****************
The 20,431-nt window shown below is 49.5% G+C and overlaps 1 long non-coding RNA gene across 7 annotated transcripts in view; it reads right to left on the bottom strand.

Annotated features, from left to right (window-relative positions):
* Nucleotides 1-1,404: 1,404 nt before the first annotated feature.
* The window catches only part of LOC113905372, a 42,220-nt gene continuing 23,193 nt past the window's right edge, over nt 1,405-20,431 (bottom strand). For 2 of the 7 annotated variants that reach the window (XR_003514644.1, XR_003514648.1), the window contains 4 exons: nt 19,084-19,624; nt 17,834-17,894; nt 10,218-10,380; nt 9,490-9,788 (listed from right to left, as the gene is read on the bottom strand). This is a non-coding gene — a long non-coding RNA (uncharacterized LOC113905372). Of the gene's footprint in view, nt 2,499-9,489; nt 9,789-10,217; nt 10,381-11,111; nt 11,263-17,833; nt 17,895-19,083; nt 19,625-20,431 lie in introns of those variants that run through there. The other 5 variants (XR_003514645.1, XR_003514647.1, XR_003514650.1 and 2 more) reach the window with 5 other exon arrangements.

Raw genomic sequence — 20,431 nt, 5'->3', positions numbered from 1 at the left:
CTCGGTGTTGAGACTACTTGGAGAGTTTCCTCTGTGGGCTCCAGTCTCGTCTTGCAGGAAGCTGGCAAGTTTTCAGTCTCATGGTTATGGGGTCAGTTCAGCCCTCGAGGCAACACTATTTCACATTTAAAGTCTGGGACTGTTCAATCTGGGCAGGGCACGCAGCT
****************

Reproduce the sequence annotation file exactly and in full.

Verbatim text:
The 20,431-nt window shown below is 49.5% G+C and overlaps 1 long non-coding RNA gene across 7 annotated transcripts in view; it reads right to left on the bottom strand.

Annotated features, from left to right (window-relative positions):
* Nucleotides 1-1,404: 1,404 nt before the first annotated feature.
* The window catches only part of LOC113905372, a 42,220-nt gene continuing 23,193 nt past the window's right edge, over nt 1,405-20,431 (bottom strand). For 2 of the 7 annotated variants that reach the window (XR_003514644.1, XR_003514648.1), the window contains 4 exons: nt 19,084-19,624; nt 17,834-17,894; nt 10,218-10,380; nt 9,490-9,788 (listed from right to left, as the gene is read on the bottom strand). This is a non-coding gene — a long non-coding RNA (uncharacterized LOC113905372). Of the gene's footprint in view, nt 2,499-9,489; nt 9,789-10,217; nt 10,381-11,111; nt 11,263-17,833; nt 17,895-19,083; nt 19,625-20,431 lie in introns of those variants that run through there. The other 5 variants (XR_003514645.1, XR_003514647.1, XR_003514650.1 and 2 more) reach the window with 5 other exon arrangements.

Raw genomic sequence — 20,431 nt, 5'->3', positions numbered from 1 at the left:
CTCGGTGTTGAGACTACTTGGAGAGTTTCCTCTGTGGGCTCCAGTCTCGTCTTGCAGGAAGCTGGCAAGTTTTCAGTCTCATGGTTATGGGGTCAGTTCAGCCCTCGAGGCAACACTATTTCACATTTAAAGTCTGGGACTGTTCAATCTGGGCAGGGCACGCAGCT